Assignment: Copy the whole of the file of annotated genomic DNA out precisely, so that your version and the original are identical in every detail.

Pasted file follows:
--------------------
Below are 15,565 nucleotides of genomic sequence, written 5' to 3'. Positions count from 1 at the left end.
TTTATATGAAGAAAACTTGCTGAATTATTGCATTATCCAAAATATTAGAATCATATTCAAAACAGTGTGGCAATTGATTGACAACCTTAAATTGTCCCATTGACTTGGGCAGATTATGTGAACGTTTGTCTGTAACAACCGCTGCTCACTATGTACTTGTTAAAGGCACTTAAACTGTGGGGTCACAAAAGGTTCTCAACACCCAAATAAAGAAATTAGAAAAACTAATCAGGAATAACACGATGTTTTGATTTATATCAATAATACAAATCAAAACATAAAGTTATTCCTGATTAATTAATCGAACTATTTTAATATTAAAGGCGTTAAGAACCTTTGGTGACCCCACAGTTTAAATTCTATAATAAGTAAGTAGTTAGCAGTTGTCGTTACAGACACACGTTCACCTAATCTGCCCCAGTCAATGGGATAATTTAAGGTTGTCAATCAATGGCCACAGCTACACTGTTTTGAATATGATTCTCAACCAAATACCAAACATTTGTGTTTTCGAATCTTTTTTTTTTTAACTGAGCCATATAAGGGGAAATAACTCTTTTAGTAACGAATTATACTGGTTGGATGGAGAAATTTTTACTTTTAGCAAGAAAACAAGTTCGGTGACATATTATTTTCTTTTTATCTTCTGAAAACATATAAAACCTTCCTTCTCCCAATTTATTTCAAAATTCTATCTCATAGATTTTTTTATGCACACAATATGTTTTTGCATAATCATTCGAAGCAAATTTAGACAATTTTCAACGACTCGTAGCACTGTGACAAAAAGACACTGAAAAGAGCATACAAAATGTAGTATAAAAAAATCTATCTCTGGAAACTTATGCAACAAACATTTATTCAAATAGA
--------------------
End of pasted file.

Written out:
Below are 15,565 nucleotides of genomic sequence, written 5' to 3'. Positions count from 1 at the left end.
TTTATATGAAGAAAACTTGCTGAATTATTGCATTATCCAAAATATTAGAATCATATTCAAAACAGTGTGGCAATTGATTGACAACCTTAAATTGTCCCATTGACTTGGGCAGATTATGTGAACGTTTGTCTGTAACAACCGCTGCTCACTATGTACTTGTTAAAGGCACTTAAACTGTGGGGTCACAAAAGGTTCTCAACACCCAAATAAAGAAATTAGAAAAACTAATCAGGAATAACACGATGTTTTGATTTATATCAATAATACAAATCAAAACATAAAGTTATTCCTGATTAATTAATCGAACTATTTTAATATTAAAGGCGTTAAGAACCTTTGGTGACCCCACAGTTTAAATTCTATAATAAGTAAGTAGTTAGCAGTTGTCGTTACAGACACACGTTCACCTAATCTGCCCCAGTCAATGGGATAATTTAAGGTTGTCAATCAATGGCCACAGCTACACTGTTTTGAATATGATTCTCAACCAAATACCAAACATTTGTGTTTTCGAATCTTTTTTTTTTTAACTGAGCCATATAAGGGGAAATAACTCTTTTAGTAACGAATTATACTGGTTGGATGGAGAAATTTTTACTTTTAGCAAGAAAACAAGTTCGGTGACATATTATTTTCTTTTTATCTTCTGAAAACATATAAAACCTTCCTTCTCCCAATTTATTTCAAAATTCTATCTCATAGATTTTTTTATGCACACAATATGTTTTTGCATAATCATTCGAAGCAAATTTAGACAATTTTCAACGACTCGTAGCACTGTGACAAAAAGACACTGAAAAGAGCATACAAAATGTAGTATAAAAAAATCTATCTCTGGAAACTTATGCAACAAACATTTATTCAAATAGA